At $21.34 billion, gems and jewellery as a sector is no longer a net foreign exchange earner.
For the same period, India imported pearls and precious stones worth $17 billion, representing a 45 per cent jump over the same months of 2016.
Add $19 billion worth of imports of gold and silver in the same period (growing by over 113 per cent), the exports performance of gems and jewellery does appear to be a cause for concern.
Textile exports at $16 billion grew by only 7 per cent.
Both gems and jewellery and textiles are employment-intensive sectors.
Their poor performance does not bode well for the domestic economy where job creation has turned out to be a formidable challenge.
Electronic goods exports at just $3 billion (growing by 5 per cent) also offer no solace on this front.
A bigger cause for concern is pharmaceutical exports, which fell by about 5 per cent to just about $8 billion.
This used to be a major exports area and the declining trend is nothing but ominous.
The relatively poor performance of the two remaining sectors reveals how even politics may have impacted exports.
Exports of meat, dairy, and poultry products increased only by 2 per cent to clock a half-yearly figure of $2.02 billion in the current financial year.
Similarly, exports of leather products recorded an increase of just 2 per cent at $2.72 billion.
Both these sectors appear to be a victim of the recent policies that had restricted cattle trade, aimed at preventing consumption and sale of beef in different parts of the country.
An environment has been created that does not encourage businesses that depend on cows and buffaloes.
A direct outcome of that is negligible growth in exports of meat, leather and leather products this year, compared to a healthy rise in previous years.
On the import front, the first half of 2017-18 has seen growth of 25 per cent, but excluding crude oil and precious metals like gold and silver, the growth rate is only about 12 per cent.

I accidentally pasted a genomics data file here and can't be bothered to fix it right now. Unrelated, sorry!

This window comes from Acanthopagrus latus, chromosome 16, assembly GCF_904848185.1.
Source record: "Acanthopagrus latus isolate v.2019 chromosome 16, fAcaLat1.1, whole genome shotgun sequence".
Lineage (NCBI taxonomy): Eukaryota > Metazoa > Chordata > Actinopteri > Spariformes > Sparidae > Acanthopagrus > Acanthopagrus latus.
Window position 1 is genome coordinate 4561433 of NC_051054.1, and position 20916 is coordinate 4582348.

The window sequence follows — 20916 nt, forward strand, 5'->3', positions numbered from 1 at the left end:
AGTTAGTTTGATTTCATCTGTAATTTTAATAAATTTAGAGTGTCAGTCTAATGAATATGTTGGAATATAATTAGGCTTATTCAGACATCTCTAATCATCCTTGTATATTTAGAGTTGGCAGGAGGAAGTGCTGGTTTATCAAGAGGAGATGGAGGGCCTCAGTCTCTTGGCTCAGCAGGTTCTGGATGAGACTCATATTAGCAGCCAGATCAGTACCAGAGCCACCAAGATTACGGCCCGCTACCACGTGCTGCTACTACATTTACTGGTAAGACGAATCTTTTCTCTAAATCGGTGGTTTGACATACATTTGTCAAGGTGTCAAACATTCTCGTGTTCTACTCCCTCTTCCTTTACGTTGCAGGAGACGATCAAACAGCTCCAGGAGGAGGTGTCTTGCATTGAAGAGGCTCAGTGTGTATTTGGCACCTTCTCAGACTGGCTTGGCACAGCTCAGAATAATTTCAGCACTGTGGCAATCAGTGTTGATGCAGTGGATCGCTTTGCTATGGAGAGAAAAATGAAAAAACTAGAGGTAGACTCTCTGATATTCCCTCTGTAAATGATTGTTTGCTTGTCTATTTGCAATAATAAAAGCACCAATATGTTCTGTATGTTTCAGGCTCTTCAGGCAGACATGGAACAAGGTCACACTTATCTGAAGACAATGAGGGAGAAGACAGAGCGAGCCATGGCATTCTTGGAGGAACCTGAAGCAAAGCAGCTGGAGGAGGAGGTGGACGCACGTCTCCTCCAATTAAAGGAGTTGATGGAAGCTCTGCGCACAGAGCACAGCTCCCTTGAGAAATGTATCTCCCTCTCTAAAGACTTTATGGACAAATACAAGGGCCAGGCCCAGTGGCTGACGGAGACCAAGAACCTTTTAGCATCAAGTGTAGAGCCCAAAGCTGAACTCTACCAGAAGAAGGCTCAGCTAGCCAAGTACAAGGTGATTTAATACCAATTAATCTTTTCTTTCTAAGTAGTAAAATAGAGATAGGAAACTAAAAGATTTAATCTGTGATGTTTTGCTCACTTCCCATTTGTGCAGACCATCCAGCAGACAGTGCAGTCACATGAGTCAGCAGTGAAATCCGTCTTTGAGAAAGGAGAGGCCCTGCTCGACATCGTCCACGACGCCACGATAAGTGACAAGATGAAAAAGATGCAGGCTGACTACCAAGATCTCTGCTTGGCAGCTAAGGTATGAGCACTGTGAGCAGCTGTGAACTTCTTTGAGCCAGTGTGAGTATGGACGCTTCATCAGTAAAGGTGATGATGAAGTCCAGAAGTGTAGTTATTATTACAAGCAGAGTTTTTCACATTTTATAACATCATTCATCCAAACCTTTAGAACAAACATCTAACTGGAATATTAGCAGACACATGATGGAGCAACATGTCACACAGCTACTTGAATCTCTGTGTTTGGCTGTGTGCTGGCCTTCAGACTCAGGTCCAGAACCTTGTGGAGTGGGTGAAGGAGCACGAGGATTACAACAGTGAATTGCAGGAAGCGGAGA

This growth is likely to be interpreted as a sign of a recovery in the domestic industrial sector.
However, the composition of goods, whose imports have increased significantly in this period, tells a slightly different story.
Imports of electronic products grew by 36 per cent to $27 billion, indicating the adverse impact such rising imports could have on domestic manufacturing.
Imports of coal, which India possesses in plenty, jumped by 57 per cent to $10 billion.
Even imports of pulses, which saw a healthy crop last year, jumped by 18 per cent.
It would thus appear that in spite of an overall healthy rise in exports, there are many traditional sectors which used to be the mainstay of India’s exports in the past, but are now suffering from significant weaknesses.
Non-oil non-gold imports have seen a healthy rise, but there are serious concerns over an import rise in some sectors like electronic goods, coal and pulses.
In short, it is a bit too early to celebrate over India’s foreign trade performance.
Photograph: Aly Song/Reuters